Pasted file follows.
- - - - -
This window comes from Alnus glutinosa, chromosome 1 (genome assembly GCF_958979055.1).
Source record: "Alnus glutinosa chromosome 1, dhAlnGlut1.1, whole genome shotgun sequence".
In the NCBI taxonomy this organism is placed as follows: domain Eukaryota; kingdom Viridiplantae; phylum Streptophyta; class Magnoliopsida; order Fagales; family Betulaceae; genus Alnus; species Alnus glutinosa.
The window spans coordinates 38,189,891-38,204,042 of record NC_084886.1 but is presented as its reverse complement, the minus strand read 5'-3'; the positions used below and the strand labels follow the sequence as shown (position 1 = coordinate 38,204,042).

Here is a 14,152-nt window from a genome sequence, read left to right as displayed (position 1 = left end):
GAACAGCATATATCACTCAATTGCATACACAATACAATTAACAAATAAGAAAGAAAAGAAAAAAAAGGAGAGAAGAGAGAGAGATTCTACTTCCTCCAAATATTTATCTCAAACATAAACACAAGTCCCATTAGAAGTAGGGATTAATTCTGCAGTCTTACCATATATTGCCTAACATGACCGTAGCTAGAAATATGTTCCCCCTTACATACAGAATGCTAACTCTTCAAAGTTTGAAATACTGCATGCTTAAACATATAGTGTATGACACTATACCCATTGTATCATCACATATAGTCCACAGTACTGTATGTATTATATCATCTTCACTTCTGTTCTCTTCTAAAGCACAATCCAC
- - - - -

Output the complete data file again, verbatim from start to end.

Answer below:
This window comes from Alnus glutinosa, chromosome 1 (genome assembly GCF_958979055.1).
Source record: "Alnus glutinosa chromosome 1, dhAlnGlut1.1, whole genome shotgun sequence".
In the NCBI taxonomy this organism is placed as follows: domain Eukaryota; kingdom Viridiplantae; phylum Streptophyta; class Magnoliopsida; order Fagales; family Betulaceae; genus Alnus; species Alnus glutinosa.
The window spans coordinates 38,189,891-38,204,042 of record NC_084886.1 but is presented as its reverse complement, the minus strand read 5'-3'; the positions used below and the strand labels follow the sequence as shown (position 1 = coordinate 38,204,042).

Here is a 14,152-nt window from a genome sequence, read left to right as displayed (position 1 = left end):
GAACAGCATATATCACTCAATTGCATACACAATACAATTAACAAATAAGAAAGAAAAGAAAAAAAAGGAGAGAAGAGAGAGAGATTCTACTTCCTCCAAATATTTATCTCAAACATAAACACAAGTCCCATTAGAAGTAGGGATTAATTCTGCAGTCTTACCATATATTGCCTAACATGACCGTAGCTAGAAATATGTTCCCCCTTACATACAGAATGCTAACTCTTCAAAGTTTGAAATACTGCATGCTTAAACATATAGTGTATGACACTATACCCATTGTATCATCACATATAGTCCACAGTACTGTATGTATTATATCATCTTCACTTCTGTTCTCTTCTAAAGCACAATCCAC